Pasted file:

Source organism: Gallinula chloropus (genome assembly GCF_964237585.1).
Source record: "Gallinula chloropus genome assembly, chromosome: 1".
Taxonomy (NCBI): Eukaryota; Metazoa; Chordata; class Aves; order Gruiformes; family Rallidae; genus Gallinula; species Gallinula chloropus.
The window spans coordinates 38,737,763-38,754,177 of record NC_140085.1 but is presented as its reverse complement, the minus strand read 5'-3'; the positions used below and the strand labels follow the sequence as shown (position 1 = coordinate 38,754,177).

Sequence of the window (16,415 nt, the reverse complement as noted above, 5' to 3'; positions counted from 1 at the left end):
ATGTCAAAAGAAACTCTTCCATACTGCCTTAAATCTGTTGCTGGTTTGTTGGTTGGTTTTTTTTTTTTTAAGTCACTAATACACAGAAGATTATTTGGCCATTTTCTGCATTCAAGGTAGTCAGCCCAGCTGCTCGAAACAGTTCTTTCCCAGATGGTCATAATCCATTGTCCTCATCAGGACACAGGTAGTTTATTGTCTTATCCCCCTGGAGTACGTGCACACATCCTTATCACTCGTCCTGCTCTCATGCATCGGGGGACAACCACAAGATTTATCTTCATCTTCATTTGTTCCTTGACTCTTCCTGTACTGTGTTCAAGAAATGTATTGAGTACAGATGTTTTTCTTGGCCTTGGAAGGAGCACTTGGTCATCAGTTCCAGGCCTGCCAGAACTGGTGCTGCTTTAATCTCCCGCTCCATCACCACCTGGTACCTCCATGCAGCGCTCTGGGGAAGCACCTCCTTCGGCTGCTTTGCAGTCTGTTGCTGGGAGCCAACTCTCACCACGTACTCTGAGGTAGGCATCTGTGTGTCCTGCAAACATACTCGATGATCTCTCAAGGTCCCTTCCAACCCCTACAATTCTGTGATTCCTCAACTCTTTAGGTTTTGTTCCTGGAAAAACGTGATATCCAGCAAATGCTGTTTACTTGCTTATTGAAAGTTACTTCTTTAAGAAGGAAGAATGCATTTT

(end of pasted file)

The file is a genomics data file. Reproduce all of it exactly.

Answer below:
Source organism: Gallinula chloropus (genome assembly GCF_964237585.1).
Source record: "Gallinula chloropus genome assembly, chromosome: 1".
Taxonomy (NCBI): Eukaryota; Metazoa; Chordata; class Aves; order Gruiformes; family Rallidae; genus Gallinula; species Gallinula chloropus.
The window spans coordinates 38,737,763-38,754,177 of record NC_140085.1 but is presented as its reverse complement, the minus strand read 5'-3'; the positions used below and the strand labels follow the sequence as shown (position 1 = coordinate 38,754,177).

Sequence of the window (16,415 nt, the reverse complement as noted above, 5' to 3'; positions counted from 1 at the left end):
ATGTCAAAAGAAACTCTTCCATACTGCCTTAAATCTGTTGCTGGTTTGTTGGTTGGTTTTTTTTTTTTTAAGTCACTAATACACAGAAGATTATTTGGCCATTTTCTGCATTCAAGGTAGTCAGCCCAGCTGCTCGAAACAGTTCTTTCCCAGATGGTCATAATCCATTGTCCTCATCAGGACACAGGTAGTTTATTGTCTTATCCCCCTGGAGTACGTGCACACATCCTTATCACTCGTCCTGCTCTCATGCATCGGGGGACAACCACAAGATTTATCTTCATCTTCATTTGTTCCTTGACTCTTCCTGTACTGTGTTCAAGAAATGTATTGAGTACAGATGTTTTTCTTGGCCTTGGAAGGAGCACTTGGTCATCAGTTCCAGGCCTGCCAGAACTGGTGCTGCTTTAATCTCCCGCTCCATCACCACCTGGTACCTCCATGCAGCGCTCTGGGGAAGCACCTCCTTCGGCTGCTTTGCAGTCTGTTGCTGGGAGCCAACTCTCACCACGTACTCTGAGGTAGGCATCTGTGTGTCCTGCAAACATACTCGATGATCTCTCAAGGTCCCTTCCAACCCCTACAATTCTGTGATTCCTCAACTCTTTAGGTTTTGTTCCTGGAAAAACGTGATATCCAGCAAATGCTGTTTACTTGCTTATTGAAAGTTACTTCTTTAAGAAGGAAGAATGCATTTT